Ancient Political Thought
Throughout the Republic it becomes obvious that Plato believes that the best city-state has the highest level of sharing and unity while in the
Politics, Aristotle believes that too much unity can deunify a city-state. The “unity” argument is a prime example of Platos way of thinking about
the nature of a community, and Aristotles criticism of this unity gives insight into Aristotles way of thinking about his views on the nature of the
community. In order to understand Aristotles attack on Platos “unity,” it must be understood that for Aristotle, unity is synonymous with the level
of sharing in a community. In Politics II 1, Aristotle begins his assessment by stating that, “We must begin, at the natural starting point of this
investigation. For all citizens much share everything, or nothing, or some things but not others” (Pol. 1260b36-39).
There are three possibilities in Aristotles argument regarding how much citizens should share in common: Nothing, everything, and some things
but not others. Similar to Platos style of forming an argument, Aristotle states the problem and all the possible outcomes. He then proceeds to
disprove two of them, thereby making the last remaining possibility the correct one by means of deduction.
Aristotle argues that it would be “evidently impossible” for a community to have nothing in common (1260b39-40). A communitys citizens all
share the same location, and they are all organized by a common constitution. Therefore, the first possibility can be ruled out. Aristotle attacks
the two remaining possibilities simultaneously. He asks, “is it better for a city-state that is to be well managed to share everything possible? Or
is it better to share some things but not others” (1261a2-4)? Plato would argue that it is best for a city-state to share everything, including women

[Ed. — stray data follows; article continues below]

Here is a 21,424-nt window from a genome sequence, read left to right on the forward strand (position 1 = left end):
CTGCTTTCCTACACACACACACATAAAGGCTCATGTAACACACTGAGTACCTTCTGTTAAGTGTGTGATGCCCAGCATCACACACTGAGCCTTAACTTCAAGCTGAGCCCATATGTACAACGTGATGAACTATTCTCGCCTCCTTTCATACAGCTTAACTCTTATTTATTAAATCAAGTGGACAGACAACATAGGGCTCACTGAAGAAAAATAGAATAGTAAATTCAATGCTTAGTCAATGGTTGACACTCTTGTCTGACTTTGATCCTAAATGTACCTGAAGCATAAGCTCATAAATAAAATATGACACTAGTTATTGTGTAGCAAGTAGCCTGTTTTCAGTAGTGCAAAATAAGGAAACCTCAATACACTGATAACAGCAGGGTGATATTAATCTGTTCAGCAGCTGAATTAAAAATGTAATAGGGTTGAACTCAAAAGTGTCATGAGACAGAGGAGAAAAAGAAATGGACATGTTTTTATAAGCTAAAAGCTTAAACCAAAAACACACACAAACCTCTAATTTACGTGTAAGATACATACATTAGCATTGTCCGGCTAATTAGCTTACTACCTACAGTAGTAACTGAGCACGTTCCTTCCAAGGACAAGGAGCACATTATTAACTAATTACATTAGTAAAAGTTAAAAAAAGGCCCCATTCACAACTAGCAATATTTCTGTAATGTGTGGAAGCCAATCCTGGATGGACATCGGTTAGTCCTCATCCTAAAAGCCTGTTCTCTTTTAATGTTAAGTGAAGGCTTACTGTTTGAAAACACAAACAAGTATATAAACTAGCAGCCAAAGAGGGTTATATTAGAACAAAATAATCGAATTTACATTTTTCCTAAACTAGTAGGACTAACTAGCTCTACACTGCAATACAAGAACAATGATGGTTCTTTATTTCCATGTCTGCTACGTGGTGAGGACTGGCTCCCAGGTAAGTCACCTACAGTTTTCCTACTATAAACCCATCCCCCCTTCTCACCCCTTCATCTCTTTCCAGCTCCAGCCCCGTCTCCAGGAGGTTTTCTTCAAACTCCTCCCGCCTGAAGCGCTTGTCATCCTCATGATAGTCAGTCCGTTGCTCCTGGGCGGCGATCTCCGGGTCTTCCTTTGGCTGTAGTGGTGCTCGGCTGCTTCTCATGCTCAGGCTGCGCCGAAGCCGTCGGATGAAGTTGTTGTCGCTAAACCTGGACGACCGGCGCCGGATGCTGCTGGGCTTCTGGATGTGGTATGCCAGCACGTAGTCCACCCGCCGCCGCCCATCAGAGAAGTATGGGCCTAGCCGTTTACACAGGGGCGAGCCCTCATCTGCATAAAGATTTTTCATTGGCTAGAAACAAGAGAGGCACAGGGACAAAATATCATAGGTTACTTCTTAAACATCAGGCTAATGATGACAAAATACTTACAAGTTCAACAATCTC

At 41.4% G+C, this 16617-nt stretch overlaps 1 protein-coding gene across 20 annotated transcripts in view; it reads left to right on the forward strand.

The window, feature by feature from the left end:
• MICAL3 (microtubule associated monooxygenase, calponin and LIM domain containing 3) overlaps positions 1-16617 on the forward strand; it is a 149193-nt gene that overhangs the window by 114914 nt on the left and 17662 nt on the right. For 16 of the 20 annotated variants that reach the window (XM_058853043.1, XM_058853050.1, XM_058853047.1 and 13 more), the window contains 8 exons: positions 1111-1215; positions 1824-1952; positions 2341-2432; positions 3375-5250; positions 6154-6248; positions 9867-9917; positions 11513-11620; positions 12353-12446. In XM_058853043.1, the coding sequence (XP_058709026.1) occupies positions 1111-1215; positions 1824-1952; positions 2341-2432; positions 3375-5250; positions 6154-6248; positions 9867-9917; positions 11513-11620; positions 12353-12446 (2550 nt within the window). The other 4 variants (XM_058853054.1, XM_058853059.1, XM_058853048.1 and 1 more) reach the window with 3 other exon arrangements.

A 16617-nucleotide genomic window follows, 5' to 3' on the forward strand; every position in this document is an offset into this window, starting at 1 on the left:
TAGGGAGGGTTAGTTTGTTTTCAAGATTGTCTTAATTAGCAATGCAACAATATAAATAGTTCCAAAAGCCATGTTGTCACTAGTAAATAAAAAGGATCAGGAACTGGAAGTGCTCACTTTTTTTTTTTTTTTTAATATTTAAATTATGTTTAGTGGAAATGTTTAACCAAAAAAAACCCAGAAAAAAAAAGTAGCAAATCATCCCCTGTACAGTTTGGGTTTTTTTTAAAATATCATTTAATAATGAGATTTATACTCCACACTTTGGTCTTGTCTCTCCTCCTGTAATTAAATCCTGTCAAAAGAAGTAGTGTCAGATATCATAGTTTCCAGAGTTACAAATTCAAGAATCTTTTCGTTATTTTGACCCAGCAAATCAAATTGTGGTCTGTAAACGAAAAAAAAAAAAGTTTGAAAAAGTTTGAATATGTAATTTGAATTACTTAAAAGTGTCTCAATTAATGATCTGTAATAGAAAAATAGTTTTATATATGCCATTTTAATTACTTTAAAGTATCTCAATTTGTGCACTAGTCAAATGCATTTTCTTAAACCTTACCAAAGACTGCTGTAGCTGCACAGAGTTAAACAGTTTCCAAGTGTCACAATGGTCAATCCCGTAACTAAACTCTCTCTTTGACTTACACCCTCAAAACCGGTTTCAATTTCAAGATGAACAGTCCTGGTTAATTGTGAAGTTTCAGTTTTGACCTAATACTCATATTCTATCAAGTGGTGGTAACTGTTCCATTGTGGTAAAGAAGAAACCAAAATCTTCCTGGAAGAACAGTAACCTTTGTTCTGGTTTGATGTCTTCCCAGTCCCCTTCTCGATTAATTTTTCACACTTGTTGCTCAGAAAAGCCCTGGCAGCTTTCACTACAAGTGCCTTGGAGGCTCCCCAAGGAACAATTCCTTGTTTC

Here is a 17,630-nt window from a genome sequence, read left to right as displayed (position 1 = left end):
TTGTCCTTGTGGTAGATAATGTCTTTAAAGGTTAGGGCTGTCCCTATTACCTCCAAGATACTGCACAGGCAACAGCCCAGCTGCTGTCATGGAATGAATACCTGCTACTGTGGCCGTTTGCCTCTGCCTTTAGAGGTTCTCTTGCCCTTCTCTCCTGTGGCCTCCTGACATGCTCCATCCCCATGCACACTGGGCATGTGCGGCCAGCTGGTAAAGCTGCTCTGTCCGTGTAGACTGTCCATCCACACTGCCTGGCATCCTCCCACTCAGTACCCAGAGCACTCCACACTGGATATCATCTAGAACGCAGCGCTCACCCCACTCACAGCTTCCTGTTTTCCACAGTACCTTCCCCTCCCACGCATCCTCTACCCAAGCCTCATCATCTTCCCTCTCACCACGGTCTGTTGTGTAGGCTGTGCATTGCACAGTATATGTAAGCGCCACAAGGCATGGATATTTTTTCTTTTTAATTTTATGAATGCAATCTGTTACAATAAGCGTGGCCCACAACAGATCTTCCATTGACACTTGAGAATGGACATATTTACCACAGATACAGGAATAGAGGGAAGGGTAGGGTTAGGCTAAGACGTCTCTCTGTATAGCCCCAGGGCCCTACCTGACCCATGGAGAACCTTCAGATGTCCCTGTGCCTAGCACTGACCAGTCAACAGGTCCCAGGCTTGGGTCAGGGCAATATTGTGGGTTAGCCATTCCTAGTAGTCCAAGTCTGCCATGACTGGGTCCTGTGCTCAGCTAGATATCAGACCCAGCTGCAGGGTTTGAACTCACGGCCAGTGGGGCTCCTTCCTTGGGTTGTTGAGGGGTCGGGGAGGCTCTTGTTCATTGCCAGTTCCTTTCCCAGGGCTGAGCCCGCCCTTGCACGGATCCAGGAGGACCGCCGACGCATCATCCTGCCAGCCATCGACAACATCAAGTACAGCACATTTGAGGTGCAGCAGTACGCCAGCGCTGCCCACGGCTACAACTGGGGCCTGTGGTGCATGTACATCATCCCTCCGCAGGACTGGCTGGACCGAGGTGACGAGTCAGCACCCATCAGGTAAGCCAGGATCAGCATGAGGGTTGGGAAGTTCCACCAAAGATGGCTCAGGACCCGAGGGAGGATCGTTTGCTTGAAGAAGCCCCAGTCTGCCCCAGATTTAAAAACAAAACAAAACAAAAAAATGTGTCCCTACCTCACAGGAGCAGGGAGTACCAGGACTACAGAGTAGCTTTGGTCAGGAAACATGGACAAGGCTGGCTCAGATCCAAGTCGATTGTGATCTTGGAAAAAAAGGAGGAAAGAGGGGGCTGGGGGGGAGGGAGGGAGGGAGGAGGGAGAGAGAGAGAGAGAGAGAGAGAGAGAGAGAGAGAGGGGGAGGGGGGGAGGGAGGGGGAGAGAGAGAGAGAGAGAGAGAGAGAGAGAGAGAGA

and children, with all members of a society. In addressing the remaining possibilities, Aristotle questions if Plato was right in the Republic to
assert that “children, women, and property should be communal” in society (1261a6-7), or is having too much unity (sharing) a bad thing.
In the Republic, Socrates explains to Adeimantus the importance of having a communist-like society where everything is shared by the
community. He states that “If a sound education has made our children into reasonable men, they will easily see their way through all these
mattes, as well as others which we will pass over for the moment, such as the possession of wives, marriage, and child-bearing, and the
principle that here we should follow, as far as possible, the proverb which says that friends have all things in common” (423e-424a).
Aristotle cannot simply dismiss the possibility of sharing everything, because it can, in theory, take place in a community. All members of a
community, if they so desired, could raise and educate their children together, and share all of their wives amongst their friends and neighbors.
However, Aristotle would like to prove that although it is possible to bring up children in a communal setting, it would undermine that citys unity,
rather than support it. It is important to note that Socrates says that the principle of sharing children should, as far as possible, be followed. In
order for Aristotles to make his argument, it must be assumed that Plato means that once a child is born, he is given over to the community, and
therefore, does not know who his parents are, and his parents do not know who their child is.
Aristotles first argument centers on the statement that what is common and shared, by nature, is given the least amount of care and attention.
When a large number of people share something in common, they tend to neglect that something. “What is common to the most people gets the
least care since they are concerned more of all with their own things, but less with common things” (1261b33-35). Aristotle compares sharing
children with an entire community to a master who employs too many servants. A servant will be less motivated to perform specific actions,
because he very well might assume that another servant has already taken care of that task. Furthermore, if the servant knows that the task has
not been competed but fails to perform the task himself, if he is caught slacking off, he can simply exonerate himself by making the claim that he
thought that task was already competed. If,